Photos: Marcus Cooper
via: Made Real
“Built on the principles of collaboration and idea sharing, #MadeReal is the result of collaboration between change making women, some of the world’s leading marketing, design, retailing, and branding specialists, and Pernod-Ricard
For the change makers, it’s an opportunity to exercise their talents, participate in the development of new brands and new products alongside branding experts, giving them invaluable experience they can use to pursue their own entrepreneurial dreams.” -Made Real
Thank you to Made Real for choosing me as their Women Crush Wednesday Entrepreneur. Scroll below for the full interview.
Where do you find your inspiration for your style?
Hands down my inspiration stems from my family. My Mother taught me to be fearless and that included style. She wore anything, from pant suit business attire, bohemian dresses, an array of mixed patterns/textures to lace and leather. While my father taught me to the importance of tailoring and diversifying my outlook. He showed me how to expand my horizons of mixing menswear with womenswear. Then my identical twin sister inspired me to not care what others thought, she set the example of what style should be…fun. Oh and I have to mention 3 stylish women who had a big influence in my youth; Lisa Bonet, Diane Keaton and Diana Ross.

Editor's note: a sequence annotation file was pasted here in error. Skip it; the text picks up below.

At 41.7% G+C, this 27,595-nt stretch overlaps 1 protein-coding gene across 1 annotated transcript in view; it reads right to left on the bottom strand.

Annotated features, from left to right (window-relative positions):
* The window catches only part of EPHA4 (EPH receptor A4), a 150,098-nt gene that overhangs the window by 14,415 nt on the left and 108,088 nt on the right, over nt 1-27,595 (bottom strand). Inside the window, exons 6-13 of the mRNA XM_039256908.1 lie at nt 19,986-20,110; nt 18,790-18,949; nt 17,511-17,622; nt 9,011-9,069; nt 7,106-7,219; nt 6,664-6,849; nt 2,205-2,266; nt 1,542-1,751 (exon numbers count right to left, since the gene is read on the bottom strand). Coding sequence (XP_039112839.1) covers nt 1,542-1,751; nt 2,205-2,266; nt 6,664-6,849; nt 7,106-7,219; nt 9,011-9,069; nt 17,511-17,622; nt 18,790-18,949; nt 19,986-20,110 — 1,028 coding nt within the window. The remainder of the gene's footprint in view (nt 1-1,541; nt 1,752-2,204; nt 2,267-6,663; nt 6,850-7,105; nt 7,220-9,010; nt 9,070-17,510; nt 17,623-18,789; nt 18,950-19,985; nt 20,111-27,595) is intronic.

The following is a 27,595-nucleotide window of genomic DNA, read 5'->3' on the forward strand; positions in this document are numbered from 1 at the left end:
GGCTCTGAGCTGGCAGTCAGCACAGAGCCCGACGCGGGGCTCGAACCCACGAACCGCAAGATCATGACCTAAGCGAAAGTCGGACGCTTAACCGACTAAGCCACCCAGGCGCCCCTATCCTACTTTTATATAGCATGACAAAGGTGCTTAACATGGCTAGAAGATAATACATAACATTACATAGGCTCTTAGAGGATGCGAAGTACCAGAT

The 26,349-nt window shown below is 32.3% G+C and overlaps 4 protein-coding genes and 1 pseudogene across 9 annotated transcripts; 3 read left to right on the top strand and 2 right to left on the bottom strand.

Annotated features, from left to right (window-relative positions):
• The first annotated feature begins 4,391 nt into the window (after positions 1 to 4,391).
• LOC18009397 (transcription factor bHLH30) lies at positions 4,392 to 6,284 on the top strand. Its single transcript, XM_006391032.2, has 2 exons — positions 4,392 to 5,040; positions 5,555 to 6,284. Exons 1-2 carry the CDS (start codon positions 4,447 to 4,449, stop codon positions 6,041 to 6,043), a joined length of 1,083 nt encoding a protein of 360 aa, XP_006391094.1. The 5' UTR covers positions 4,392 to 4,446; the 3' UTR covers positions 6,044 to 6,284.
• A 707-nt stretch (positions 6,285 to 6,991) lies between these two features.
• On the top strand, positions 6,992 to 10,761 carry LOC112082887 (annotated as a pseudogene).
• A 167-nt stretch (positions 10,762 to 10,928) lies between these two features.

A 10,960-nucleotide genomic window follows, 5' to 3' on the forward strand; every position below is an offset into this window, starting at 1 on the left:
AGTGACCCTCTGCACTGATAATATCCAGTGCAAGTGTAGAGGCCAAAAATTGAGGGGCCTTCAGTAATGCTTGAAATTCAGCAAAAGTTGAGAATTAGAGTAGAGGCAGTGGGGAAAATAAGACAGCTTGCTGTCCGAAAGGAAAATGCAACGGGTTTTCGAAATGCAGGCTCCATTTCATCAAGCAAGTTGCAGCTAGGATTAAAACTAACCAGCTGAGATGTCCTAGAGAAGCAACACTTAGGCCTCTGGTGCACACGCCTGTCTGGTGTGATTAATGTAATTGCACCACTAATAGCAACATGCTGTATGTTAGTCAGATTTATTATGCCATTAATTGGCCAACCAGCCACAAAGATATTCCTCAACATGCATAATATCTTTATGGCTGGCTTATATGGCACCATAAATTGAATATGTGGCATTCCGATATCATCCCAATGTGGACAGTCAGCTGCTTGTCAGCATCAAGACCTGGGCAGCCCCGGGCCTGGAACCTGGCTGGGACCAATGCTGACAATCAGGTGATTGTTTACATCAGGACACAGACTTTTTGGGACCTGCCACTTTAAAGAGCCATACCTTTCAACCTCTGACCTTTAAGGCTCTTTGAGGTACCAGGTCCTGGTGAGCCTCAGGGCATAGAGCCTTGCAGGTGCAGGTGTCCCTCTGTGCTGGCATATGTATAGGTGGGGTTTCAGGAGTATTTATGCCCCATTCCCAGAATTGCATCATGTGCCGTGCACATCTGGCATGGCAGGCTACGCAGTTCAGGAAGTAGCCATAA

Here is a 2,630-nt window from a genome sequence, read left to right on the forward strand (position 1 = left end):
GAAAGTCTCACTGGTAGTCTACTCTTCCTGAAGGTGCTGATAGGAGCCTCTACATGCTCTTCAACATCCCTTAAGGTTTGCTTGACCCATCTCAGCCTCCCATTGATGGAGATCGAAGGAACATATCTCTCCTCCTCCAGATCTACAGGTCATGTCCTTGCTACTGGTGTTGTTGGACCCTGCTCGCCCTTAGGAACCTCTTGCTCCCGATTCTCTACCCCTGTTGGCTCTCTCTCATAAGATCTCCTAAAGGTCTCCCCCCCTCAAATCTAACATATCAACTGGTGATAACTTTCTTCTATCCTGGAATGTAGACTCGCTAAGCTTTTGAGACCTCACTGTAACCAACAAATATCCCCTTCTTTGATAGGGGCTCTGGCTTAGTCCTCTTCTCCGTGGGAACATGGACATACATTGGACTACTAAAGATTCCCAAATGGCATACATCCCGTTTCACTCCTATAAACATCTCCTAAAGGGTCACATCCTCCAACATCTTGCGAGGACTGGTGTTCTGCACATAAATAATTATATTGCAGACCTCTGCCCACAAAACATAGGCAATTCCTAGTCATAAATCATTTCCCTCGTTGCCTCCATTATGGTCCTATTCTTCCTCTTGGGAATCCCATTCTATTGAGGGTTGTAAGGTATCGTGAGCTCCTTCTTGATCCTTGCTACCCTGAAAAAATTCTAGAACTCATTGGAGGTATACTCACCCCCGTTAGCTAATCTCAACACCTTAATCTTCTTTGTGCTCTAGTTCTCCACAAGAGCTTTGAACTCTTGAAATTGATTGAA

How did you get into this industry to start with?
I wanted to create a lifestyle website focusing on fashion, hair, beauty, health, food, film, photography, interior design and arts and cultures with the uniting core of the site to support, encourage and highlight the multi-faceted lives of women specifically women of color, which I felt was missing in mainstream media. After years of modeling and constantly be told the natural texture of my hair was not “commercially appealing”. I wanted to celebrate difference as the norm, “imperfections” as perfections, beauty beyond aesthetics and break down the “ideal standard” of beauty while coloring outside the lines through a platform that women could relate to, no matter what ethnicity.
What’s your biggest obstacle that you tackle daily as a female entrepreneur in New York City?
I have this conversation quite a bit with my twin sister since we work together constantly and the first obstacle that comes to mind is sometimes individuals take for granted your kindness especially as a woman, underestimating that as a weakness and try to manipulate that part of you for their own selfish motives.
Therefore finding the balance between two sides without changing the best part of you; being friendly while always exerting a professional demeanor. Always maintaining a business like setting makes a conflict easier to address or correct when/if the time comes.